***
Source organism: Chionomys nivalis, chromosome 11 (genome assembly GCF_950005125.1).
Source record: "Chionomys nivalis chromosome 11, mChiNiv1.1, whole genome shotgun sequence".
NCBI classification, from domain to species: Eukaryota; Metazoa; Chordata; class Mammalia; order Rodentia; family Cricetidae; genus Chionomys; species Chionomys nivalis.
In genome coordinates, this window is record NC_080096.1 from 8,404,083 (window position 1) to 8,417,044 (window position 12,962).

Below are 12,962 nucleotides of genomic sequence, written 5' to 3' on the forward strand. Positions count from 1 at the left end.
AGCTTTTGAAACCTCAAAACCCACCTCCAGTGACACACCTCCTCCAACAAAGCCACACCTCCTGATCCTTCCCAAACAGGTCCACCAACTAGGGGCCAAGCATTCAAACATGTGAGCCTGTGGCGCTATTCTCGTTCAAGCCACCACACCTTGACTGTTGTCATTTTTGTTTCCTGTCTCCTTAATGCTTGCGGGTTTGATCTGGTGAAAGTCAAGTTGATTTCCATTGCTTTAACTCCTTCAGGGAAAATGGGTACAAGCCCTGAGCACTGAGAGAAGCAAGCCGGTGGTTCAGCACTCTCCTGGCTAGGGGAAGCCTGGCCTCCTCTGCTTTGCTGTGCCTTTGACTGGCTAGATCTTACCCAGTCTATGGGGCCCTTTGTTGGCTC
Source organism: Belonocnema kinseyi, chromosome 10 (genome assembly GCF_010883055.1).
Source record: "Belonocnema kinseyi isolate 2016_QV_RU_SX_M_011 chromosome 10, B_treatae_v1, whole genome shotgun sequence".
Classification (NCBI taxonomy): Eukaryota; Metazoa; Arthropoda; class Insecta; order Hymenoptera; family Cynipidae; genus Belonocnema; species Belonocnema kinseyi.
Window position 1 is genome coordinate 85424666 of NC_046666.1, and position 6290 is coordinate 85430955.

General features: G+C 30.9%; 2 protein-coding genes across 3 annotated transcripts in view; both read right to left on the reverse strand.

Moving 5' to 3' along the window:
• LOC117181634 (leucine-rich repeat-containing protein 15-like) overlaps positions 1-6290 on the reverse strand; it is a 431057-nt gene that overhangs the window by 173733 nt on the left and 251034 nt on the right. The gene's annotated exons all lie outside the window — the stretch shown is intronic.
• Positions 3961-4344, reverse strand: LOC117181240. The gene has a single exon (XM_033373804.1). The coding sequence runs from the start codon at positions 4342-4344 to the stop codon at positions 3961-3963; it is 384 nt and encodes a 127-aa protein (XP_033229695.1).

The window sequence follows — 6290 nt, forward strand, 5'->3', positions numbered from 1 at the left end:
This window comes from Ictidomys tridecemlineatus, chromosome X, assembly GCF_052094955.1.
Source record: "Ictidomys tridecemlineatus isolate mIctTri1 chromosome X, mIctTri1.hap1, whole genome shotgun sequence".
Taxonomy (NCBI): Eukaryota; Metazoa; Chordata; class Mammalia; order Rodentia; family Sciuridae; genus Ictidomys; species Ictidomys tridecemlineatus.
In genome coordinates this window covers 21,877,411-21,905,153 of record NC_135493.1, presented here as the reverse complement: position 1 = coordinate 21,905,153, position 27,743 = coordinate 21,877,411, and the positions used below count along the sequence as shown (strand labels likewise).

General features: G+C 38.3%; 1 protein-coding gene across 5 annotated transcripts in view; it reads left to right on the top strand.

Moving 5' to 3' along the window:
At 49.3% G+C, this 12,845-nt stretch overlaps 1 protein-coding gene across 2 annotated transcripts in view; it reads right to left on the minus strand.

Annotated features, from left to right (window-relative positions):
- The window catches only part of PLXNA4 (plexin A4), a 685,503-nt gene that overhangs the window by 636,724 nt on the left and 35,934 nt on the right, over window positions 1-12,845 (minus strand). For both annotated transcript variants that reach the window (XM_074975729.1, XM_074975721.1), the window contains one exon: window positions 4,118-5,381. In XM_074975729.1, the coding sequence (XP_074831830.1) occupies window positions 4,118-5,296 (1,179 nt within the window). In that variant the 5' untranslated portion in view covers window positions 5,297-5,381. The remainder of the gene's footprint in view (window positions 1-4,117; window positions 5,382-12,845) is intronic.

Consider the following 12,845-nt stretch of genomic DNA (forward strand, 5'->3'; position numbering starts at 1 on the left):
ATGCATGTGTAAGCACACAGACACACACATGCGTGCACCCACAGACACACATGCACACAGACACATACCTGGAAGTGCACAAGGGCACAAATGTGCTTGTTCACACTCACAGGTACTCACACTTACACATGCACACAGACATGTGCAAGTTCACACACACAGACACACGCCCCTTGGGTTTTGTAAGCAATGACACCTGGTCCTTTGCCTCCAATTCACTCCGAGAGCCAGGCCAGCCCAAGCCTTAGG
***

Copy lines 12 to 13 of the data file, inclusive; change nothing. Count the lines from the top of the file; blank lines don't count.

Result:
Moving 5' to 3' along the window:
• LOC117181634 (leucine-rich repeat-containing protein 15-like) overlaps positions 1-6290 on the reverse strand; it is a 431057-nt gene that overhangs the window by 173733 nt on the left and 251034 nt on the right. The gene's annotated exons all lie outside the window — the stretch shown is intronic.